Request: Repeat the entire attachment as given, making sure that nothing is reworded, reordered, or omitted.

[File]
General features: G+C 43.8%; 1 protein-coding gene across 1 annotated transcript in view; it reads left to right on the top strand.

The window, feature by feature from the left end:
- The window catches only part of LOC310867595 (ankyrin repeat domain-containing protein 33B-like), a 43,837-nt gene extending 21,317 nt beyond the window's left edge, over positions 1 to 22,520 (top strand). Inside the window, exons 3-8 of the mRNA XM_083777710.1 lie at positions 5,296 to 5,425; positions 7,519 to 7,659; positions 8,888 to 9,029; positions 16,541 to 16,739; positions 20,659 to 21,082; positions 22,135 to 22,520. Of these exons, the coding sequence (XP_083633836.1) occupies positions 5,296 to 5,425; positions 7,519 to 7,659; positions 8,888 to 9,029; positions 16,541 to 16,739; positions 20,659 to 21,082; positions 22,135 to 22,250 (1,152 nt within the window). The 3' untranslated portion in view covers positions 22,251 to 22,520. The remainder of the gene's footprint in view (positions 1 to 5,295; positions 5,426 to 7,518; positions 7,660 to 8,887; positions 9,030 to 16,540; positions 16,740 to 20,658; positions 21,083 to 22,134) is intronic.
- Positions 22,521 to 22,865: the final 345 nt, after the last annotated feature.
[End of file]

General features: G+C 43.8%; 1 protein-coding gene across 1 annotated transcript in view; it reads left to right on the top strand.

The window, feature by feature from the left end:
- The window catches only part of LOC310867595 (ankyrin repeat domain-containing protein 33B-like), a 43,837-nt gene extending 21,317 nt beyond the window's left edge, over positions 1 to 22,520 (top strand). Inside the window, exons 3-8 of the mRNA XM_083777710.1 lie at positions 5,296 to 5,425; positions 7,519 to 7,659; positions 8,888 to 9,029; positions 16,541 to 16,739; positions 20,659 to 21,082; positions 22,135 to 22,520. Of these exons, the coding sequence (XP_083633836.1) occupies positions 5,296 to 5,425; positions 7,519 to 7,659; positions 8,888 to 9,029; positions 16,541 to 16,739; positions 20,659 to 21,082; positions 22,135 to 22,250 (1,152 nt within the window). The 3' untranslated portion in view covers positions 22,251 to 22,520. The remainder of the gene's footprint in view (positions 1 to 5,295; positions 5,426 to 7,518; positions 7,660 to 8,887; positions 9,030 to 16,540; positions 16,740 to 20,658; positions 21,083 to 22,134) is intronic.
- Positions 22,521 to 22,865: the final 345 nt, after the last annotated feature.